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National Contract Management Association The Cape Canaveral Chapter. A Balancing Act Winter Education Conference Contracting February 23, 2007. Contract Compliance for Government Contractors. Dr. Ralph “Mike” Criss. Is This The View from Your Window?. What is Compliance?.

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a balancing act winter education conference contracting february 23 2007

National Contract Management Association

The Cape Canaveral Chapter

A Balancing Act

Winter Education Conference Contracting

February 23, 2007

what is compliance
What is Compliance?

People make choices, or choose behaviors, based on their understandings of what is proper and expected under the circumstances.

what is compliance1
What is Compliance?
  • Making Choices in a Framework
    • Behaviors
  • Government Contract Compliance
    • Government Contract Is The Basis
  • A Compliance Program
    • Framework For Choice Making
ethics
Ethics
  • Ethics & Compliance Are Related
  • Ethics
    • Why People Make Choices
    • Personal Preferences
    • Morals
  • Compliance
    • External Activity (Behaviors)
    • Organizational Structures
take away
Take Away
  • Hire People With Ethics
    • They Make the Right Choices
  • Tell Them The Rules So They Can Comply
    • Can Choose the Right Behavior
the framework
The Framework
  • Organizational Guidelines
  • The Contract
  • Federal Sentencing Guidelines
  • A Charter and A Committee
  • Internal Control System
an overview of the organizational guidelines
An Overview of the Organizational Guidelines

Paula Desio, Deputy General Counsel, United States Sentencing Commission, has written a very nice one page summary of the organizational guidelines.

She includes eight key criteria for an effective compliance program.

Desio, Paula. An Overview of the Organizational Guidelines, United States Sentencing Commission, Organizational Guidelines,

http://www.ussc.gov/orgguide.htm

organizational guidelines
Organizational Guidelines
  • Oversight by high-level personnel
  • Due Care in delegating substantial discretionary authority
  • Effective Communications to all levels of the organization
organizational guidelines1
Organizational Guidelines
  • Reasonable steps to achieve compliance, which include systems for monitoring, auditing, and reporting suspected wrongdoing without fear of reprisal
  • Consistent enforcement of compliance standards including disciplinary mechanisms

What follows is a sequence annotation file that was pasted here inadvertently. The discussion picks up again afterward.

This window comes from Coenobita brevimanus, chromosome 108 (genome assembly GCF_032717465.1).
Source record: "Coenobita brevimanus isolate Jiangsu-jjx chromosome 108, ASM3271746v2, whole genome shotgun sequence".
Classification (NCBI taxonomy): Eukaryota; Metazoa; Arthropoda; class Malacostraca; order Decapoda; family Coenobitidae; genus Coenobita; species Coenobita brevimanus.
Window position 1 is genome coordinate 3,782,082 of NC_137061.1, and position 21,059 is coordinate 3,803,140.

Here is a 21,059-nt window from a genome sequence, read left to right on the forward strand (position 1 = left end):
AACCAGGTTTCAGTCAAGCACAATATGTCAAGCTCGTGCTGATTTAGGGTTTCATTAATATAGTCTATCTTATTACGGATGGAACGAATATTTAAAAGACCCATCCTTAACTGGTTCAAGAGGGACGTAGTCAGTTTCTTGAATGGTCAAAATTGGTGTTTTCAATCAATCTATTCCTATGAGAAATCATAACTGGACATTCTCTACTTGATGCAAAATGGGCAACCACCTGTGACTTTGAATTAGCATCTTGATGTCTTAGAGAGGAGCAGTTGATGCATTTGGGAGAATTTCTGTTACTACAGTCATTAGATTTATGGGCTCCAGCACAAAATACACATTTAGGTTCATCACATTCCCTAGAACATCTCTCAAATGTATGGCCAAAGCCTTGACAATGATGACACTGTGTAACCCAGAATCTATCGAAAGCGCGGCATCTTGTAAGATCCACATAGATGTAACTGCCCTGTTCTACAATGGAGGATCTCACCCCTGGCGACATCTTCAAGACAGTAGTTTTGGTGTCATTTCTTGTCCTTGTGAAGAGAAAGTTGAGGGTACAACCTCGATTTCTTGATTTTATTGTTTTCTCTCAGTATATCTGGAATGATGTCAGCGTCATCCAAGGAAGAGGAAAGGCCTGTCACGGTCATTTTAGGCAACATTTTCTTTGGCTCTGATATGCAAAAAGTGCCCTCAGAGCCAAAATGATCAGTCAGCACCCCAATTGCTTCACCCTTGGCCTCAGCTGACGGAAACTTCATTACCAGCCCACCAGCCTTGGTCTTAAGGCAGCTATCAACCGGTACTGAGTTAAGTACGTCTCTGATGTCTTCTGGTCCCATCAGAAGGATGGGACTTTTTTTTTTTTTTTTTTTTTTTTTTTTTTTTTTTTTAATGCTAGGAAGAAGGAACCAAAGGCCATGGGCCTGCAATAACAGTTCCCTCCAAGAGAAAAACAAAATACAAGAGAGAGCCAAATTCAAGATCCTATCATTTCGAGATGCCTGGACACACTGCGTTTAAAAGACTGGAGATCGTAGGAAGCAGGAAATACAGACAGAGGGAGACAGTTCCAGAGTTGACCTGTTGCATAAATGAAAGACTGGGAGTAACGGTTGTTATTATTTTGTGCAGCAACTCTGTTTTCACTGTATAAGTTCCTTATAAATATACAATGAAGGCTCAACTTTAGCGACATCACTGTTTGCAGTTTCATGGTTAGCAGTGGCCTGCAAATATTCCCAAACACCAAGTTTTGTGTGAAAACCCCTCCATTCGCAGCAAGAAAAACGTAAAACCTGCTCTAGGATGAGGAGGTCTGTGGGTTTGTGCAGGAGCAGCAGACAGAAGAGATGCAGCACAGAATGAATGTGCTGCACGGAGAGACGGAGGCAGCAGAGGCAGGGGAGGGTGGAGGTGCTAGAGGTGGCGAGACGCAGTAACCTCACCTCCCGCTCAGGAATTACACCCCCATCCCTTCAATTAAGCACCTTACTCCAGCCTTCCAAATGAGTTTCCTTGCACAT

• Reasonable steps to respond to and prevent further similar offenses upon detection of a violation
company policy
Time keeping

Expense reporting

Gifts and gratuities

Fraternization

Labor Laws

Sharp Business practices

Discriminatory Practices

Harassment in the Workplace

Violence in the Workplace

Procurement and Contracts

Company Policy

Internal Controls

federal sentencing guidelines
Federal Sentencing Guidelines
  • Part A-Offenses Against the Person
  • Part B-Basic Economic Offenses
  • Part C-Offenses Involving Public Officials and Violations of Federal Election Campaign Laws
  • Part D-Offenses Involving Drugs
  • Part E-Offenses Involving Criminal Enterprises and Racketeering
  • Part G-Offenses Involving Commercial Sex Acts, Sexual Exploitation of Minors, and Obscenity
  • Part H-Offenses Involving Individual Rights
  • Part J-Offenses Involving the Administration of Justice
  • Part K-Offenses Involving Public Safety
  • Part L-Offenses Involving Immigration, Naturalization, and Passports

Taken from the United States Sentencing Commission Guidelines Manual and reflect the sentencing guidelines as of November 1, 2005.

http://www.ussc.gov/2005guid/gl2005.pdf

federal sentencing guidelines1
Federal Sentencing Guidelines
  • Part M-Offenses Involving National Defense and Weapons of Mass Destruction Treason, Sabotage, Espionage and Related Offenses, Evasion of Military Service, Prohibited Financial Transactions and Exports, and Providing Material Support to Designated Foreign Terrorist Organizations, Nuclear, Biological, and Chemical Weapons and Materials, and Other Weapons of Mass Destruction
  • Part N-Offenses Involving Food, Drugs, Agricultural Products, and Odometer Laws
  • Part P-Offenses Involving Prisons and Correctional Facilities
  • Part Q-Offenses Involving the Environment
  • Part R-Antitrust Offenses
  • Part S-Money Laundering and Monetary Transaction Reporting
  • Part T-Offenses Involving Taxation
  • Part X-Other Offenses
a charter and a committee
A Charter and A Committee
  • Corporate and Executive Committees
    • Who Should Serve?
  • Operational Level Committees
  • Vision Statement
  • Charter
  • Employee Reporting – Hotlines

Internal Controls

slide17
The Process

Is As Important As The Product

I attribute this phrase to Mr. Jim Dyer, colleague and friend. I do not know if he was this first to say it, but it was from him I heard it first. Jim, as of this writing is a contract manager for Parsons Engineering

slide18
It is very difficult to physically stop people from breaking the rules.
  • But, You need to make sure they understand there are consequences.
  • Compliance is not a policing action.
the decision
The Decision